This 280ZX had been built for drag duties and really stood out with the US-style Diamond Racing wheels and glossy battleship grey exterior paint.
But that’s enough of the Nissans for now; here’s a simply stunning first-generation Celica GT, the designation signifying better trim (power windows, air-conditioning) and an upgraded, twin-cam engine compared to its lesser ET, LT and ST siblings. Those American-inspired Coke bottle hips have aged incredibly well.
While the Celica has become iconic in its own right, a comparable effort from Mitsubishi flies under the radar. I’m talking about the Galant FTO. The olive green paint on this example struck me as non-original, but the owner confirmed that it was a factory Mitsubishi colour.
Once you’re done poring over the cars, it’s time for a stickybeak at the 50-odd stalls spread throughout the show area. From vintage brochures and posters to scale models to out-of-production performance parts – it’s nothing short of a kyusha-otaku’s wet dream.
This writer is in the midst of an obsession with vintage Japanese advertising and I couldn’t resist sifting through the crates of yellowed magazines in search of hidden gems. It was all to easy to fall into the black hole of the search and lose track of time completely, but somehow I walked away from the day relatively unscathed, save for a 1/43 scale 1972 PGC10 and an RS Watanabe ‘Pit Crew’ jacket.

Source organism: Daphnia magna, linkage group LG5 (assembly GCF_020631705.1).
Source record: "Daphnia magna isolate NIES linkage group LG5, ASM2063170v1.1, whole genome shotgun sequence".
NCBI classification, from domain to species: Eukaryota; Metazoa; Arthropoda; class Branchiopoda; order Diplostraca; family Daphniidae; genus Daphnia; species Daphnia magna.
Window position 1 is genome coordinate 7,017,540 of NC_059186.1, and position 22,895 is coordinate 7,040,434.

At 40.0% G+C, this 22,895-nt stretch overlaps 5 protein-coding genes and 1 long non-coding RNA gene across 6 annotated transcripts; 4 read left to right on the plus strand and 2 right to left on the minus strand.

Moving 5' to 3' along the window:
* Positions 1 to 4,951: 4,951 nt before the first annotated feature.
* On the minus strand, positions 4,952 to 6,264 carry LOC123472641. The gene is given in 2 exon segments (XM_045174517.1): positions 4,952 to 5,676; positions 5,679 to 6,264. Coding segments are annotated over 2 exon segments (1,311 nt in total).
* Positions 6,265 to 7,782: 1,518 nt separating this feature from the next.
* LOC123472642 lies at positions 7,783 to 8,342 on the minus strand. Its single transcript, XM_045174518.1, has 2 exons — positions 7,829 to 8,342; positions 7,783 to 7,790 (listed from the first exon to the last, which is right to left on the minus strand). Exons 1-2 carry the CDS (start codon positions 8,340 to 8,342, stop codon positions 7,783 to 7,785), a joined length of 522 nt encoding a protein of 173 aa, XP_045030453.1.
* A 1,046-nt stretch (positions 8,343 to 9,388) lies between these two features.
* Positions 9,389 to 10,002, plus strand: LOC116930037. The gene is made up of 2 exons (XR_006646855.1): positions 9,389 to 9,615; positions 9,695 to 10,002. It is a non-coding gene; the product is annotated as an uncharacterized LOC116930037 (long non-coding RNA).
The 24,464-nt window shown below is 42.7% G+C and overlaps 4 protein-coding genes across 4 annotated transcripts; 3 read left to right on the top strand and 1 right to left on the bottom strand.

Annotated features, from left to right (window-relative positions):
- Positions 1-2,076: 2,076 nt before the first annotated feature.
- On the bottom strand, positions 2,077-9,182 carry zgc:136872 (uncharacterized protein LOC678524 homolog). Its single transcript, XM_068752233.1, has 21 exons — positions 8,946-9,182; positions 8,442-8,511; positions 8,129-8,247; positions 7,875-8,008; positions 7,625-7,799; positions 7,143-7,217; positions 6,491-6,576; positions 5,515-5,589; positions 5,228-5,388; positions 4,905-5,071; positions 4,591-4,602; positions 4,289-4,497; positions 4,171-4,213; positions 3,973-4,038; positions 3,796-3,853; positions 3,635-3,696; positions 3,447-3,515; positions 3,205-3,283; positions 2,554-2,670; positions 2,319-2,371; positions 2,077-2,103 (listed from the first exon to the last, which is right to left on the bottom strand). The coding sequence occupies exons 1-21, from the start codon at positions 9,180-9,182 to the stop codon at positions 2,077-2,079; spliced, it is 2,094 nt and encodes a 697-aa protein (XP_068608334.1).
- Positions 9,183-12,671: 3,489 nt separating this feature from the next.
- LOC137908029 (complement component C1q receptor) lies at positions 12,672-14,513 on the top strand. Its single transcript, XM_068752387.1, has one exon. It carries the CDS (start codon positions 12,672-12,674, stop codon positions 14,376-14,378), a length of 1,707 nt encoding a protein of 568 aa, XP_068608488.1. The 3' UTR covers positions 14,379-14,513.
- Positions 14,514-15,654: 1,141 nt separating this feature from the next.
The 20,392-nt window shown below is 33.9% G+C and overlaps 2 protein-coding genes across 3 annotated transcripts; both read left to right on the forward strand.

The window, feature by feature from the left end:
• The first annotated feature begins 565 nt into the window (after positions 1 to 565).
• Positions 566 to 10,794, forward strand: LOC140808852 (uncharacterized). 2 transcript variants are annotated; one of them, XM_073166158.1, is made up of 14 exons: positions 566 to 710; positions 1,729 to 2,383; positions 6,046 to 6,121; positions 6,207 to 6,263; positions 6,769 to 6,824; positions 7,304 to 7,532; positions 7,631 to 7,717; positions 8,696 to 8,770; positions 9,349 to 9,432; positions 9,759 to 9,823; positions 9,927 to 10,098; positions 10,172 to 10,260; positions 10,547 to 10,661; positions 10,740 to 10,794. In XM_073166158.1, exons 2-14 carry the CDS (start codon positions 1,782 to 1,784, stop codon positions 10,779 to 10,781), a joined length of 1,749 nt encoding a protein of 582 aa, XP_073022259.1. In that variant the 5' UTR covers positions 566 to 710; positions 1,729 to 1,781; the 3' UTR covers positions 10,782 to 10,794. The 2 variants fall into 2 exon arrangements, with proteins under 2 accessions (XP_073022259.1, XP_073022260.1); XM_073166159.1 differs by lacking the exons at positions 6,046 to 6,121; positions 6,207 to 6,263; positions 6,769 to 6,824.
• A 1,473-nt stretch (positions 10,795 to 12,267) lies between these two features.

This 1988 issue of Option magazine had a cool special on street drag racing back in the day. Ahh, to be amongst the denim-clad youths on that humid Tokyo evening almost 30 years ago.
Curiosities like these vintage Courrèges wheels are everywhere to be found at the JCCA New Year Meeting, but it does help to know what you’re looking for. These pastel wonders are a relic of the late ’80s when Yamaco Corporation and French fashion designer Andre Courrèges teamed up to offer a range of purely cosmetic upgrades targeted at female kei car drivers. I guess it never took off, but a set in good condition can fetch impressive money today.
For the rest of us, all the iconic Japanese wheel designs are available – for a price.
Although I could have happily spent the whole day at the JCCA event, doing so would have meant missing out on another event of its own happening right next door.
The Show Outside The Show
While you’ll find all manner of rare and collectable metal inside the event gates, the carpark is the domain of the everyman. This is where ‘regular’ enthusiasts park up their rides and enjoy a day amongst like-minded individuals, leaving the often hectic and constricting reality of life in Japan behind for a short while.